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CN union caught off guard by passenger train cancellation

The president of the union representing Canadian National Railway employees said the union leadership was as surprised as everyone else by CN’s January 24 announcement they were canceling passenger service between the Sault and Hearst at the en

The president of the union representing Canadian National Railway employees said the union leadership was as surprised as everyone else by CN’s January 24 announcement they were canceling passenger service between the Sault and Hearst at the end of March.

Rex Beatty, national president of the Teamsters Rail Conference, who represent about 10,000 CN employees, including roughly 40 in the Sault, said normally when the company is proposing “material changes” that could affect union jobs, there are terms in the collective agreements that require CN to consult with union representatives.

Beatty, who lives in Sault Ste. Marie, speculated that CN did not think the situation required discussion.

That however, was not Beatty’s position.

“I think there should have been consultation,” he said Feb. 3. “The view I take of this is that these things are not done in a vacuum. The railroad and the government have obviously had discussions. It is unfortunate that the union wasn’t invited into that inner circle.” 

Beatty added that the rail company that reports billions of dollars in annual profits has an obligation as “good corporate citizens” and to its employees. “Sault Ste. Marie has provided workers for many, many years, so it is disrespectful that you don’t talk to these people,” he said.

Beatty also directed criticism toward the Federal government for its decision to end the $2.2 million annual subsidy to the regional passenger service. 

“My concern with the government’s role is that when you look at Northern Ontario, we always seem to to be on the short end of the stick because we don’t have the population they do, for example, in the Toronto area where there is more political clout,” he said. “There should be a responsibility on the government’s part to ensure there is satisfactory infrastructure for the people they govern. I think that is sorely lacking in the North, and I don’t think they (the government) understand the situation.”
Beatty, who was born in Hornepayne and went to school in Hearst, added, “I know the impact this is going to have.”

Beatty suggested also that the government’s assessment of the quality of the roads in the district was inaccurate.

“A lot of these roads are secondary roads. They are not main roads,” he said. “In winter, many of them are not open.”

He said that there were also unanswered questions about insurance as users are required to use some of those roads, “at their own risk”.

Beatty said that he believed the government had not assessed the situation properly, but there was no way for his union to verify this because they had not been invited to government discussions.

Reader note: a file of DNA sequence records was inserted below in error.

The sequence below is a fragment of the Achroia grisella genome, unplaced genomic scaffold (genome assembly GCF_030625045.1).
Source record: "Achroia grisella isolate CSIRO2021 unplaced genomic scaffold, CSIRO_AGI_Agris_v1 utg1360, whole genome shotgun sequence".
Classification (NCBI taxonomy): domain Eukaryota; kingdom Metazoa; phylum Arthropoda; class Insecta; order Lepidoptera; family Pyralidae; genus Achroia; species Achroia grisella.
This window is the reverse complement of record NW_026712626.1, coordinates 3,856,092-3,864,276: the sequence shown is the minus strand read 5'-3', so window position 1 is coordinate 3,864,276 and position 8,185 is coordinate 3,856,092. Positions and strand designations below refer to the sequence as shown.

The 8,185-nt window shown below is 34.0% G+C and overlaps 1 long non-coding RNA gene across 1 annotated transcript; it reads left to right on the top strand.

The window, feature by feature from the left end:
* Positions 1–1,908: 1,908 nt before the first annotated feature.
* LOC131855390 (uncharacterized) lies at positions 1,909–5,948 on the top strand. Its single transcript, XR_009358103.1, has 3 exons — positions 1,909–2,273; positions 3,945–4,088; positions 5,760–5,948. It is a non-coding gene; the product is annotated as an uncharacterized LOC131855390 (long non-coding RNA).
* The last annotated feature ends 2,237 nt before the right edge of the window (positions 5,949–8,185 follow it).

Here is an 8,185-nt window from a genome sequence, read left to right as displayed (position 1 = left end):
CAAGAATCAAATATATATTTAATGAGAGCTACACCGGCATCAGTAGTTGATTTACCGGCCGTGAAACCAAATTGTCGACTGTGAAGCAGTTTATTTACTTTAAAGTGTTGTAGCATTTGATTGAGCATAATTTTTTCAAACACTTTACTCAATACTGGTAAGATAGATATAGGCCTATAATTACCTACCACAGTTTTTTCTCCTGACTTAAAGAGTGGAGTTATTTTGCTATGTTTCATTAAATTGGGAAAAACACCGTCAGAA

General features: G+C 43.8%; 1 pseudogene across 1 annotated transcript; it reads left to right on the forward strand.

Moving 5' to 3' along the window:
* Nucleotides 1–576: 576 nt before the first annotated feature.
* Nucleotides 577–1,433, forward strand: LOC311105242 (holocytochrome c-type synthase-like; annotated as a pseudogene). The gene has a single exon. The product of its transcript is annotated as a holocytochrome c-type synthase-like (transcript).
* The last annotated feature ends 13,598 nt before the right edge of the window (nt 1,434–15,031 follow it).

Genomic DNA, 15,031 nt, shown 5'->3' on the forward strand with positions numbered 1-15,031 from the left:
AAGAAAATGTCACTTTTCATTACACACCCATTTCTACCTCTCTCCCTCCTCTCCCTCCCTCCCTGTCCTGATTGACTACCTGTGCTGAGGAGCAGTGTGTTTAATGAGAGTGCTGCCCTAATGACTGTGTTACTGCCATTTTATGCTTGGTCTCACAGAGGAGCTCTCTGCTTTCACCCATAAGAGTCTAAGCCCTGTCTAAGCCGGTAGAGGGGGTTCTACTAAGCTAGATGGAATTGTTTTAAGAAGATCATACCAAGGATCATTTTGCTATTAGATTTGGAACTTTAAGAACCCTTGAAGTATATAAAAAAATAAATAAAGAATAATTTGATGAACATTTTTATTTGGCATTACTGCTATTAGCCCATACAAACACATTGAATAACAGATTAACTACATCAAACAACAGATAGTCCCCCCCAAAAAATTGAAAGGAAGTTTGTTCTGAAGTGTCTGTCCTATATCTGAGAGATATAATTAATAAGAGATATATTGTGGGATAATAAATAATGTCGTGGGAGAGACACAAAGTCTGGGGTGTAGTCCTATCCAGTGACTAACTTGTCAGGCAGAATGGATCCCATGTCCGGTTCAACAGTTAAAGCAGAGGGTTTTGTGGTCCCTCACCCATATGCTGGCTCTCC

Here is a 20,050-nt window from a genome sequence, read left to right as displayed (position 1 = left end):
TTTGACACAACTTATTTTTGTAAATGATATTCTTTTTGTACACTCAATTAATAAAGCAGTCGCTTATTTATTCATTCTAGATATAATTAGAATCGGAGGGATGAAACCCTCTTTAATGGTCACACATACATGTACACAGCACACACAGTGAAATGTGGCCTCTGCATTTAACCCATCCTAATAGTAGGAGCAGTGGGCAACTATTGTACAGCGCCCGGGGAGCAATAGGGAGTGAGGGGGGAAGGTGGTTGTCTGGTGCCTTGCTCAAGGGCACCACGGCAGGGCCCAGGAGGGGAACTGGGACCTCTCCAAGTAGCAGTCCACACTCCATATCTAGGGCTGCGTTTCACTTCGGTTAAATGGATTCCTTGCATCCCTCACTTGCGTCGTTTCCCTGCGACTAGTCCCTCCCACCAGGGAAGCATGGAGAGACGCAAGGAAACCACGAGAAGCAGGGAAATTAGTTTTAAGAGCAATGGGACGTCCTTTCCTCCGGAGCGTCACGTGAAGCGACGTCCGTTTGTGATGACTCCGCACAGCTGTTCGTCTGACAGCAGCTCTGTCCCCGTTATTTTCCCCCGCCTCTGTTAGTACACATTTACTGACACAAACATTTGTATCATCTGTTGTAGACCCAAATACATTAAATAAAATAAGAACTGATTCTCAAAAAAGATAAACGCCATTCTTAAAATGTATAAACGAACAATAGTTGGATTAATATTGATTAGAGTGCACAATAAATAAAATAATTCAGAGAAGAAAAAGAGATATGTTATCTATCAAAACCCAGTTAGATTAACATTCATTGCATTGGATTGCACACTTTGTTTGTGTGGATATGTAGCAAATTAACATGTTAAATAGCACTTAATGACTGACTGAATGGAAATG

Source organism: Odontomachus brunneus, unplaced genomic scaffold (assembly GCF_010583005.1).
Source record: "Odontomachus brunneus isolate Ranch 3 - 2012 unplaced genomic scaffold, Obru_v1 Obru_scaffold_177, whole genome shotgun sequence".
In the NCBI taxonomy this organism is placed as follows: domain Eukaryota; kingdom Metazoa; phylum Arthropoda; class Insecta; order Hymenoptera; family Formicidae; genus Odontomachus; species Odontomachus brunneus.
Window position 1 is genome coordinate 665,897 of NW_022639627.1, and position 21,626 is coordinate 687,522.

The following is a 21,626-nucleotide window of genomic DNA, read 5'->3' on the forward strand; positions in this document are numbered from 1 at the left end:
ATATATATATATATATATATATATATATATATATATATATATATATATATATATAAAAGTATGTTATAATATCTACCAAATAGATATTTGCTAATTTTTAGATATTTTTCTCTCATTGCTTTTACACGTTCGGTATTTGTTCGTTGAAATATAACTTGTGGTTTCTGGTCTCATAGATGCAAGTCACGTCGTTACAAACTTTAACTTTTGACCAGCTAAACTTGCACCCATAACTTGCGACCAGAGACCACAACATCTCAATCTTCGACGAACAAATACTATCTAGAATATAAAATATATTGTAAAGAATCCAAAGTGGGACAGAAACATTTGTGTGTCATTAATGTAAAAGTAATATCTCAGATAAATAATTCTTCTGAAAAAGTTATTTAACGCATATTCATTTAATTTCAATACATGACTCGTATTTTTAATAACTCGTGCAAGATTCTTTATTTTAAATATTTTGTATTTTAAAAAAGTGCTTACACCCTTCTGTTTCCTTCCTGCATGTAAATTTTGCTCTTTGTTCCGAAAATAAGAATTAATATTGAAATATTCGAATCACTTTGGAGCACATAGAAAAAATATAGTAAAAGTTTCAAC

Beatty said that what he hopes will happen now is that the government would agree to reassess its decision when they understand the impact it is going to have on the region. 

“They hopefully may say we jumped the gun too quickly,” Beatty said. “I am also hoping, given my understanding of the railroad, and how profitable they are, that they also will take another look at it, and understand their role as good corporate citizens. I’m hoping those two combined will lead to cooler heads prevailing.”

Beatty said all options should be explored to find a solution acceptable to all parties.

He noted that as it stands presently there has been a lack of input from stakeholders. “It seems like we’re playing catch-up. All these things should have been addressed long before now. I’m sure it has agitated many people.”

Beatty said that the Teamsters represent between 30 to 40 CN engineers, conductors and yard workers in the Sault depending on seasonal adjustments.

Beatty said that it would be difficult to predict what impact the canceled passenger service, if the decision stands, would have on local rail jobs for a couple reasons.

He said that under the contract, employees typically change their job duties twice a year. 

He noted also that there is the possibility that local workers could have an option to relocate elsewhere. He said that CN faces chronic shortages of workers, especially in Western Canada, partly, he asserted, because of CN’s managerial style, but also because rail jobs are very demanding, often performed under adverse conditions in remote locations.

Meanwhile a looming strike by roughly 3,000 CN conductors, train and yard workers, including those locally, would appear to be averted by a last minute agreement reached Feb. 5 between Teamster and CN negotiators in Montreal.

The three-year deal still must be ratified by union members.

Employees had voted overwhelmingly January 30 to reject an earlier contract negotiated in October that the union negotiators had recommended for acceptance.

Beatty said it was his understanding that members were concerned about issues related to rest provisions in the first contract.

Although rail employees were ready to walk-off the job this Saturday at noon, the Federal government had indicated they would introduce back to work legislation  next week should that be needed.